Thomas Hobson, who died in 1631, was an English liveryman who required his customers to choose the horse that stood nearest the door.
Two offerings of news in today’s Los Angeles Times brings him to mind, startling in their juxtaposition.
On page 5 we are told that China is clamping down on internet news and blogs. They were created, they say, to foster “healthy and civilized” news. They may not disseminate anything that is deemed to endanger the constitution, state security, or the nation’s dignity, nor anything that threatens the social order. So, they require licenses from media sites, and as for their print media, their newspapers, they must be run by the state for full control, freedom to choose not being available in their system.
Turn to page 16, and we read about what WE have. Our trusted Western style media effort, as it applied to the Katrina saga, contained widely disseminated rumors and lies pertaining to the 5 days when people were cooped up at the Superdome and Convention Center in New Orleans. We were told by the media that sharks from Lake Pontchartrain were swimming around the streets of the business district, that a baby’s body was found stuffed in a trash can, that hundreds of bodies were stacked in the basement of the Convention Center and the Superdome.
The New Orleans Times-Picayune was bold enough to come out with some facts concerning what really went on at these places, during those days in the aftermath of the hurricane.
That paper informs us that the rapes were unverified, the body count was inflated (the actual count was just 6, plus 2 from elsewhere, at the Superdome, and 4 at the Convention Center), and the “sniper attacks” were unconfirmed.
Mayor C. Ray Nagin and his police chief went on the Oprah Winfrey Show, and told the nation that for 5 days his people were there, “watching dead bodies, watching hooligans killing people, and watching people raping people.”
Fox News went on the air to reiterate reports of robberies, rapes, carjackings, riots and murders. Violent gangs roamed the streets at night hidden under the cover of darkness.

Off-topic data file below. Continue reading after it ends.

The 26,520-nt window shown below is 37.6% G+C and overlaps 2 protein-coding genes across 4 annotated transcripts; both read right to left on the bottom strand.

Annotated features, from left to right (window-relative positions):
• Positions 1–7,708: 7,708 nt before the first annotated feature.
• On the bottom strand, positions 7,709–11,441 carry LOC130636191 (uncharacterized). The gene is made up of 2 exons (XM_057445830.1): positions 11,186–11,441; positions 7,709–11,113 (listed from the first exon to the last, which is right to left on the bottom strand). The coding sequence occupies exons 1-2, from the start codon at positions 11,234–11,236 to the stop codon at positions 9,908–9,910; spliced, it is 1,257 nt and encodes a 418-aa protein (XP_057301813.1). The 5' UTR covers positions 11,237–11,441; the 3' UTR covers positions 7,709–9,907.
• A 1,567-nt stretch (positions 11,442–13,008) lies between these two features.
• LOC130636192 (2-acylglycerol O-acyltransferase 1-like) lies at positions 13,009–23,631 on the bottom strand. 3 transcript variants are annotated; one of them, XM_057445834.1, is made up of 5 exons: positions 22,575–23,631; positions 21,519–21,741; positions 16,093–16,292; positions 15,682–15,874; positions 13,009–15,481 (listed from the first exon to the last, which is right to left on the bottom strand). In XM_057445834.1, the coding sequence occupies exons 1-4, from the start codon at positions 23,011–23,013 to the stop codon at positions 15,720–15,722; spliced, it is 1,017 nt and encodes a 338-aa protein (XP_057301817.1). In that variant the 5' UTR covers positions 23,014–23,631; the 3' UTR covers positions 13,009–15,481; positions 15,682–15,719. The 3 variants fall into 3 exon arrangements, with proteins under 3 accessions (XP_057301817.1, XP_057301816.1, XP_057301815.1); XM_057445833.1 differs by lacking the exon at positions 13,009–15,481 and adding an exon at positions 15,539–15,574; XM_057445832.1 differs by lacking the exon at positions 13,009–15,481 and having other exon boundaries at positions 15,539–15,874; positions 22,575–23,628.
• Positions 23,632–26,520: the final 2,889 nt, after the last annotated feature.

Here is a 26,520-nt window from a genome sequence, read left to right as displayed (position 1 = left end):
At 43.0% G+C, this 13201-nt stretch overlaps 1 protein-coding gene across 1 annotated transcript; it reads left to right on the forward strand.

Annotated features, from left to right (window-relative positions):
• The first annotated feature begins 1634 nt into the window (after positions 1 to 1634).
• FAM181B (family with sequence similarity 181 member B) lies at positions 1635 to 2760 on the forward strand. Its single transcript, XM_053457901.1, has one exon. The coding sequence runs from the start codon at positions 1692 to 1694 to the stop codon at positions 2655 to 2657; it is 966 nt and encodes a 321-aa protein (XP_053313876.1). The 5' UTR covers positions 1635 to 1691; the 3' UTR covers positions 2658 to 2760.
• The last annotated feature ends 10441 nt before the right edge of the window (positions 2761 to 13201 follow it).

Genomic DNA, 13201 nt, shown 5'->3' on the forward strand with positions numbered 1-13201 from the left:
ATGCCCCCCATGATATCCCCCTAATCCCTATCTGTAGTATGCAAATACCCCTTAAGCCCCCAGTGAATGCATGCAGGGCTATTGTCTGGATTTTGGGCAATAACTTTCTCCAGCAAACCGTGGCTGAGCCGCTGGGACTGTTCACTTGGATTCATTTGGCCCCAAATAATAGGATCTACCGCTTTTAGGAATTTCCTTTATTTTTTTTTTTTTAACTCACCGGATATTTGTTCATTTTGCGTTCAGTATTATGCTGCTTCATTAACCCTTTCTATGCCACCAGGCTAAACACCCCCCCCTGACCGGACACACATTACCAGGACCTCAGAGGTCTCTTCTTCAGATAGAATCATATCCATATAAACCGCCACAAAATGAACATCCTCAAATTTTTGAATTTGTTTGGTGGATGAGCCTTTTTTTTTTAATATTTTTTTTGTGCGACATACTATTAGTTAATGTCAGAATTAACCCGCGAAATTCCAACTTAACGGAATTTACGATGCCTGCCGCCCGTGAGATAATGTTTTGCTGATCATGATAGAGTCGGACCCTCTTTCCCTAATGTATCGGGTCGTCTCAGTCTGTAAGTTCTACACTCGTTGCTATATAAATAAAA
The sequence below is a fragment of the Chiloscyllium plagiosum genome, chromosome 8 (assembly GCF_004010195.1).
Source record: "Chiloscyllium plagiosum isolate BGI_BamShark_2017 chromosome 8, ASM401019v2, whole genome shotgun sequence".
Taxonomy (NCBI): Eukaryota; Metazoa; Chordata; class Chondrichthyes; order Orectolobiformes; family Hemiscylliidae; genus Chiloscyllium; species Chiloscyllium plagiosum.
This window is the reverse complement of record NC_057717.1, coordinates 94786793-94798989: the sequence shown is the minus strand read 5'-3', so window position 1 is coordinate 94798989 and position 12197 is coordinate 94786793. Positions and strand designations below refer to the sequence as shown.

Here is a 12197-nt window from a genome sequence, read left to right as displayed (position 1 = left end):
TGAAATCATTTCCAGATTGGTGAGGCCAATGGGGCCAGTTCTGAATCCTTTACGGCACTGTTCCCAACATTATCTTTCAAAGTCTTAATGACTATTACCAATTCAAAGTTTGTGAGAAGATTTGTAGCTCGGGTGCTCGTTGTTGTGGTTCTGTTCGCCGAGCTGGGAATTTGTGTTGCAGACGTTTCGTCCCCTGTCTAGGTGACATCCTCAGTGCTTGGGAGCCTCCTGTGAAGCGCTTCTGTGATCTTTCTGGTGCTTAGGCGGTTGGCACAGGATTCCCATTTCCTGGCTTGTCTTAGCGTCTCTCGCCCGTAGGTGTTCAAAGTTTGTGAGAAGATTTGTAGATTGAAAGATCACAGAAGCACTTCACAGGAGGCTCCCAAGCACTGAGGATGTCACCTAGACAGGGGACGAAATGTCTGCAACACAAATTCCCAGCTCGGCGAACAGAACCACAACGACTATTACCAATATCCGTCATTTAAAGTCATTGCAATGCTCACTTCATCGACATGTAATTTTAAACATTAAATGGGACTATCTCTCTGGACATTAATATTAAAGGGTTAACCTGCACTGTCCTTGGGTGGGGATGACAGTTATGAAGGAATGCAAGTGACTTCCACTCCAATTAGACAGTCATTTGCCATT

The London Evening Standard, not to be outdone, likened the events to scenes from the movies “Mad Max” and “Lord of the Flies”.
We all remember the reports of looting, and how cops were out with “shoot to kill” orders, and in fact did just that. But I heard one announcer, returned to Los Angeles and overwhelmed by his experience in the waterlogged city, too overcome with the truth of what he saw to allow it to continue without comment, make the point that a person without food or water will steal not just food or water, but anything tangible that will convert to money to buy food and water, a completely different interpretation.
This is not a cry for the kind of centralized governmental control exercised in China, or in Cuba for that matter, which here would be unthinkable. But it is worth noting that under Castro, there is no such thing as the government ignoring the cries of its underprivileged, and that they long ago instituted an evacuation drill in the case of natural disasters, and that not a single life has been lost for the same reason that we lost lives in New Orleans and its environs. They also have free health-care.
Personal and corporate responsibility, within the freedom that we cherish. For we have no choice either.
Something to think about.